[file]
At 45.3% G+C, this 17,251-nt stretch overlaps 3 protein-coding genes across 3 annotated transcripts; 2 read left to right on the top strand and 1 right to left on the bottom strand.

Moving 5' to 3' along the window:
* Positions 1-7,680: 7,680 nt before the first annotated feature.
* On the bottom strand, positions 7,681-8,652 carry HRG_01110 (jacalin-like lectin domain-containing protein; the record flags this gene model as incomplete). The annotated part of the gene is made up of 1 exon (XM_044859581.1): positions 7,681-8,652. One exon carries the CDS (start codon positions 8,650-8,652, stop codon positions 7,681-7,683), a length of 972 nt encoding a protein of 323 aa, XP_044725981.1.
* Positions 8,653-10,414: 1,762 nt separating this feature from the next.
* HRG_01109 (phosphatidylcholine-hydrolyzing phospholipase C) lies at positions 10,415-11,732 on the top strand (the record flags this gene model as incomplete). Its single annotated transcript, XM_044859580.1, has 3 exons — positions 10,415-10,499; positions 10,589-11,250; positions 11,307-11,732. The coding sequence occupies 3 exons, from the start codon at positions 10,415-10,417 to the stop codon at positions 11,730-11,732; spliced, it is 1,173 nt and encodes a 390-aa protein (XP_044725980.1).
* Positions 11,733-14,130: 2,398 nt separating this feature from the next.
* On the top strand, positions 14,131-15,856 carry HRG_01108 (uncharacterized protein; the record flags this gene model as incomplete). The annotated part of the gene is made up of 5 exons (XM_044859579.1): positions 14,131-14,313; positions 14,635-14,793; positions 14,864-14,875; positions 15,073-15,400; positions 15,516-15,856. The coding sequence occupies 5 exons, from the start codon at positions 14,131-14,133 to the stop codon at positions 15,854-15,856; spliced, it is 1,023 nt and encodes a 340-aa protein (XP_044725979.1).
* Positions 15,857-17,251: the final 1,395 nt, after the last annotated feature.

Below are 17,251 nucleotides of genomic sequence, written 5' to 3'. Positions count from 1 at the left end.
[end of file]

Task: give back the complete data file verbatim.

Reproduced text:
At 45.3% G+C, this 17,251-nt stretch overlaps 3 protein-coding genes across 3 annotated transcripts; 2 read left to right on the top strand and 1 right to left on the bottom strand.

Moving 5' to 3' along the window:
* Positions 1-7,680: 7,680 nt before the first annotated feature.
* On the bottom strand, positions 7,681-8,652 carry HRG_01110 (jacalin-like lectin domain-containing protein; the record flags this gene model as incomplete). The annotated part of the gene is made up of 1 exon (XM_044859581.1): positions 7,681-8,652. One exon carries the CDS (start codon positions 8,650-8,652, stop codon positions 7,681-7,683), a length of 972 nt encoding a protein of 323 aa, XP_044725981.1.
* Positions 8,653-10,414: 1,762 nt separating this feature from the next.
* HRG_01109 (phosphatidylcholine-hydrolyzing phospholipase C) lies at positions 10,415-11,732 on the top strand (the record flags this gene model as incomplete). Its single annotated transcript, XM_044859580.1, has 3 exons — positions 10,415-10,499; positions 10,589-11,250; positions 11,307-11,732. The coding sequence occupies 3 exons, from the start codon at positions 10,415-10,417 to the stop codon at positions 11,730-11,732; spliced, it is 1,173 nt and encodes a 390-aa protein (XP_044725980.1).
* Positions 11,733-14,130: 2,398 nt separating this feature from the next.
* On the top strand, positions 14,131-15,856 carry HRG_01108 (uncharacterized protein; the record flags this gene model as incomplete). The annotated part of the gene is made up of 5 exons (XM_044859579.1): positions 14,131-14,313; positions 14,635-14,793; positions 14,864-14,875; positions 15,073-15,400; positions 15,516-15,856. The coding sequence occupies 5 exons, from the start codon at positions 14,131-14,133 to the stop codon at positions 15,854-15,856; spliced, it is 1,023 nt and encodes a 340-aa protein (XP_044725979.1).
* Positions 15,857-17,251: the final 1,395 nt, after the last annotated feature.

Below are 17,251 nucleotides of genomic sequence, written 5' to 3'. Positions count from 1 at the left end.